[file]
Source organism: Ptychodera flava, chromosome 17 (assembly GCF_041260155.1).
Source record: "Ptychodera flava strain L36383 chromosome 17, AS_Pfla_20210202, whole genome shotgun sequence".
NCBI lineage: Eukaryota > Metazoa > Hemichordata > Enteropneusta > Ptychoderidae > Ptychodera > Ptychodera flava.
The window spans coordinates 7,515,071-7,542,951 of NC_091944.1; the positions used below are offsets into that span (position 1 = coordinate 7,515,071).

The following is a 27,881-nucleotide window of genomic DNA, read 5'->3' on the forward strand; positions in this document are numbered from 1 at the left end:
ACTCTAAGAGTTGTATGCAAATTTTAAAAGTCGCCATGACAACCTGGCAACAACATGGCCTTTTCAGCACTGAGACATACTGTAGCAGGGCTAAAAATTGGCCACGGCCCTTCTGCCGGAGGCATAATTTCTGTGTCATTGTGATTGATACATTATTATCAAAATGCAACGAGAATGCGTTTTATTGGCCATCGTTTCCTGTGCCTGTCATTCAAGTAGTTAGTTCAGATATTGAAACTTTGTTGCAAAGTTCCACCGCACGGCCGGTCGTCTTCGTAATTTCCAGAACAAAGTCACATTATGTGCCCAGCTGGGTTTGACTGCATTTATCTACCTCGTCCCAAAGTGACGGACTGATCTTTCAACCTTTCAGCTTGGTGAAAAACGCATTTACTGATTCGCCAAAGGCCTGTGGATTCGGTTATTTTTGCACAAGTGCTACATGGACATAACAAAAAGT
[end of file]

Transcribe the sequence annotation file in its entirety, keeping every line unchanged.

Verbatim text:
Source organism: Ptychodera flava, chromosome 17 (assembly GCF_041260155.1).
Source record: "Ptychodera flava strain L36383 chromosome 17, AS_Pfla_20210202, whole genome shotgun sequence".
NCBI lineage: Eukaryota > Metazoa > Hemichordata > Enteropneusta > Ptychoderidae > Ptychodera > Ptychodera flava.
The window spans coordinates 7,515,071-7,542,951 of NC_091944.1; the positions used below are offsets into that span (position 1 = coordinate 7,515,071).

The following is a 27,881-nucleotide window of genomic DNA, read 5'->3' on the forward strand; positions in this document are numbered from 1 at the left end:
ACTCTAAGAGTTGTATGCAAATTTTAAAAGTCGCCATGACAACCTGGCAACAACATGGCCTTTTCAGCACTGAGACATACTGTAGCAGGGCTAAAAATTGGCCACGGCCCTTCTGCCGGAGGCATAATTTCTGTGTCATTGTGATTGATACATTATTATCAAAATGCAACGAGAATGCGTTTTATTGGCCATCGTTTCCTGTGCCTGTCATTCAAGTAGTTAGTTCAGATATTGAAACTTTGTTGCAAAGTTCCACCGCACGGCCGGTCGTCTTCGTAATTTCCAGAACAAAGTCACATTATGTGCCCAGCTGGGTTTGACTGCATTTATCTACCTCGTCCCAAAGTGACGGACTGATCTTTCAACCTTTCAGCTTGGTGAAAAACGCATTTACTGATTCGCCAAAGGCCTGTGGATTCGGTTATTTTTGCACAAGTGCTACATGGACATAACAAAAAGT